Maria Montessori

Who was Maria Montessori

Maria Montessori was born in Italy in 1890. Against the norms of the time and with much difficulty she became Italy’s first female doctor.

On working in an asylum in Rome she became interested in the development of children with special needs. Her interest continued and after much study in the field of pedagogy she opened the first Casa di Bambini in the slums of Rome.

Throughout her life, which she dedicated to the development of children and the foundation of peace in civilisation, she traveled the world spreading her ideas on the rights of children to education and self development.

What were her educational beliefs?

Maria Montessori contended that the child has an essential need to sensorial input in order to develop to his or her fullest potential.

The essential tool for the child’s development is the activity of his or her hands.

The child has an “absorbent mind” which allows him or her to learn at a remarkable pace without need of formal instruction; the child simply absorbs everything in the environment by experiencing it and being part of it.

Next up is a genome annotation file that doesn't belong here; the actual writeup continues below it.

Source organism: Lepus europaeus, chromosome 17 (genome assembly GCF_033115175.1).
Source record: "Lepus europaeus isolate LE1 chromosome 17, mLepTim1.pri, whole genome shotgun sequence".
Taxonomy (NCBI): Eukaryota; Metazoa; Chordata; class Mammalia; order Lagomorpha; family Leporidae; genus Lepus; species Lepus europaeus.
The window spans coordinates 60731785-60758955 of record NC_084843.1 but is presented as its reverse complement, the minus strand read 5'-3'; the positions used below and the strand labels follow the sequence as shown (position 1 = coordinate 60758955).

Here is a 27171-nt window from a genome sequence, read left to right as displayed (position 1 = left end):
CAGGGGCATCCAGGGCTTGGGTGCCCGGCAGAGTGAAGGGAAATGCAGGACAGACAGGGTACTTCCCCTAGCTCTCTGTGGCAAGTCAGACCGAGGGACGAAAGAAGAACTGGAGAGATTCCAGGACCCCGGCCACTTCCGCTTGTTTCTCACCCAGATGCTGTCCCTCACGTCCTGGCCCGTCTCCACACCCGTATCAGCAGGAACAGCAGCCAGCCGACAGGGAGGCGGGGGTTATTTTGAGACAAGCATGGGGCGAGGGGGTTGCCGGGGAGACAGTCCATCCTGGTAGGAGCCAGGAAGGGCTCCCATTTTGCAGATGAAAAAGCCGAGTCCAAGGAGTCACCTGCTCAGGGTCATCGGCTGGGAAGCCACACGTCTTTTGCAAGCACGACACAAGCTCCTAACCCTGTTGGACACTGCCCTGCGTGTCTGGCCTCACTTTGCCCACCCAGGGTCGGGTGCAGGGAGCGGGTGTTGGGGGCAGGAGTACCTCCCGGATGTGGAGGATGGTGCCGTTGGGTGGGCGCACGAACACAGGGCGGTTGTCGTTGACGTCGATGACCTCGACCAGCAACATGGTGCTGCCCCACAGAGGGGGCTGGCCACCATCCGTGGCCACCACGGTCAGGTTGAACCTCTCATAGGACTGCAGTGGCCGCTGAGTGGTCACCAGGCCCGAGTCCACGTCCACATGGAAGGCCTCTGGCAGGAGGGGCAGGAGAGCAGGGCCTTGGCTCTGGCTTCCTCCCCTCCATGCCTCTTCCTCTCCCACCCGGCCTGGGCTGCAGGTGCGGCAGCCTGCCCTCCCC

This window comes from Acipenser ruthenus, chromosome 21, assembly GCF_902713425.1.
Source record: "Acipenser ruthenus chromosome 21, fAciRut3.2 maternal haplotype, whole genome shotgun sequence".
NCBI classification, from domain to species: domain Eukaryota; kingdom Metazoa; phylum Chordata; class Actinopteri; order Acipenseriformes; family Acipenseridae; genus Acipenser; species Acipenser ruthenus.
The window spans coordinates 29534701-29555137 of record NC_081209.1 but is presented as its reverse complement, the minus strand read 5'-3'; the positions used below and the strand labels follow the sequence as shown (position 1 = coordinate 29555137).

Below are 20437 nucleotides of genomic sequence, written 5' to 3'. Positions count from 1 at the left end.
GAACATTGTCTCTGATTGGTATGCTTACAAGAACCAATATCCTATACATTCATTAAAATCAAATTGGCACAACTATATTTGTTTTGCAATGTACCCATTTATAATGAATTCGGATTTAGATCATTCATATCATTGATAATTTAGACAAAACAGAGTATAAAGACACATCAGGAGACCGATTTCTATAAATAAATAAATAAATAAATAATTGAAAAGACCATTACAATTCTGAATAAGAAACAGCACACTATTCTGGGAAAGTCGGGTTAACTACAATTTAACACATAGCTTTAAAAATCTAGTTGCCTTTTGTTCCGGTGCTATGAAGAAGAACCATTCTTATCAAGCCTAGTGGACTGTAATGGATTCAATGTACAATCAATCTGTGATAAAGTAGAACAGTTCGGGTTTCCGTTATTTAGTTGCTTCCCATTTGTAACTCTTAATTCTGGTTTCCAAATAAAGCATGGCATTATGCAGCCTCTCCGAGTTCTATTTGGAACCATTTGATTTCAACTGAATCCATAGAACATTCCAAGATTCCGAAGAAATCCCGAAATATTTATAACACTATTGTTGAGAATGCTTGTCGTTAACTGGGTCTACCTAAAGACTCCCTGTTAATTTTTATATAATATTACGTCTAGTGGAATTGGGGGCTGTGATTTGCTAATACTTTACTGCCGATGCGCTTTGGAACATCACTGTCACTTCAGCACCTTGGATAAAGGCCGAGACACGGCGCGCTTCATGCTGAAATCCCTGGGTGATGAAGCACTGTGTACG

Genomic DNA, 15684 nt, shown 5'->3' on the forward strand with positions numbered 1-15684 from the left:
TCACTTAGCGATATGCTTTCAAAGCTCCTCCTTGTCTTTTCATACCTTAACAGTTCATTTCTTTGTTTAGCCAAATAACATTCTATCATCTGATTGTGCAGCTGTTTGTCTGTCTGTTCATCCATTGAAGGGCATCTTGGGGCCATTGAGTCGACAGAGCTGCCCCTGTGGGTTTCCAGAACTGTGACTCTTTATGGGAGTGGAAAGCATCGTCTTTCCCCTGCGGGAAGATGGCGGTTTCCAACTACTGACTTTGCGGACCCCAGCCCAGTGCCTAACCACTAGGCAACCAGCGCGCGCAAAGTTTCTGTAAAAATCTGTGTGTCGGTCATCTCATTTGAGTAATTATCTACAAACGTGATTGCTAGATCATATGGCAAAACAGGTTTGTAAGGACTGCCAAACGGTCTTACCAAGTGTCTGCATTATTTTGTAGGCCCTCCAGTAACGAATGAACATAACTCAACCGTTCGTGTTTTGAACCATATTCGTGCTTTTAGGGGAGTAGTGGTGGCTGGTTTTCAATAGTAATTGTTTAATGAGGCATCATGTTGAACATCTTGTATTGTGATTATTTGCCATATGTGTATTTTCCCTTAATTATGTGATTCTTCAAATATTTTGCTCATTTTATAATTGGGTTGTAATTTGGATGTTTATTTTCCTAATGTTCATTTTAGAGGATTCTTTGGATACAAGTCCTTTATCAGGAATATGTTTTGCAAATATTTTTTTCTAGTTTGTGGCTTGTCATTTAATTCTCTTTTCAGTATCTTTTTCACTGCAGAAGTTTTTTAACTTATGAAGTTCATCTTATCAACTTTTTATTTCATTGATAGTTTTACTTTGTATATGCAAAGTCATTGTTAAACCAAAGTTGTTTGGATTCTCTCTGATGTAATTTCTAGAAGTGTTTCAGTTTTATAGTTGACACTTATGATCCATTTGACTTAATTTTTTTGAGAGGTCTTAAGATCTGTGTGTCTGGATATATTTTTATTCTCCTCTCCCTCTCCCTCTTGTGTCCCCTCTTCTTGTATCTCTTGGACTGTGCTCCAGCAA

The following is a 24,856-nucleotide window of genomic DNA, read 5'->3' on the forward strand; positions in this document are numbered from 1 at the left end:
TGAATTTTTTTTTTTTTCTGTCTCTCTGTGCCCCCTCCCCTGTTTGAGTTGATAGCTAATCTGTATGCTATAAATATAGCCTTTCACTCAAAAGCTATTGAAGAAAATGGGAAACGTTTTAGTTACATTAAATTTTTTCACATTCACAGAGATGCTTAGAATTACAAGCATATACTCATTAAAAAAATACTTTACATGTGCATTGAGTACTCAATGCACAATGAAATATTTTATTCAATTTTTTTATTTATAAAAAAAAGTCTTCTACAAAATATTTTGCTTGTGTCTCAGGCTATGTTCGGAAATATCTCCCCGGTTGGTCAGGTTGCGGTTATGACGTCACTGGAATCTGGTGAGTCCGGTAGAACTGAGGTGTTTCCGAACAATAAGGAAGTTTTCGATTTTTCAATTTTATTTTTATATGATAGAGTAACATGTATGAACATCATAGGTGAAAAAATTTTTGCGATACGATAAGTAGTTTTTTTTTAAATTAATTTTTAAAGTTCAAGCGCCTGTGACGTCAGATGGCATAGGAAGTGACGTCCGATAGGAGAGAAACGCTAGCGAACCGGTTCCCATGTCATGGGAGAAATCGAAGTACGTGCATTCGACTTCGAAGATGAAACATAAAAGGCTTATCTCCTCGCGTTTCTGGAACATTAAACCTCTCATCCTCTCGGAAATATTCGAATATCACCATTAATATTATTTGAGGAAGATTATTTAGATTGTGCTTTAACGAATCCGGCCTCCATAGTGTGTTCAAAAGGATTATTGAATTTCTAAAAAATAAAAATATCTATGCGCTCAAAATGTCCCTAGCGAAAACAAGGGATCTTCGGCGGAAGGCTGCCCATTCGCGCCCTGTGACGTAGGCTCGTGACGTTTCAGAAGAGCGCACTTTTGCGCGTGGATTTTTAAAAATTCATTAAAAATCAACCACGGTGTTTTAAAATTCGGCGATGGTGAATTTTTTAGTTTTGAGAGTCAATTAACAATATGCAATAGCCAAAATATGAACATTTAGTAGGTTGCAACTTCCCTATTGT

The child needs freedom of choice and movement in a prepared environment in order to achieve independence and self fulfilment.

The child can best be assisted by adults who follow the interests and desires of the child in order to develop his or her own natural abilities to the fullest.

Why are they relevant today?

Montessori’s beliefs are as relevant today as they were when she first spoke about the potential of the child.

Her insistence on hands-on materials, that allow the child to learn through his or her senses in a concrete way, has been adopted into many modern educational programmes.

Montessori’s belief that the child should choose his or her own material and be allowed to use it for as long as they wish, uninterrupted, leads to greater concentration and self discipline.

For young adults Montessori believed that they should be involved in the world around them, taking on responsibility for themselves and the community in which they live.

Where can I read more?

Montessori herself wrote many books, and many more have been written about her life and her method.

A good place to start is with the following books:

Montessori Madness! A Parent to Parent Argument for Montessori Education by Trevor Eissler

Maria Montessori: Her Life and Work by E.M Standing

Montessori from the Start: the Child at Home, from Birth to Age Three by Paula Polk Lillard and Lynn Lillard Jessen

Montessori: the Science Behind the Genius by Angeline Stoll-Lillard

If you wish to read some of Montessori’s own books:

Secret of Childhood by Maria Montessori

Discovery of the Child by Maria MontessorI

Absorbent Mind by Maria Montessori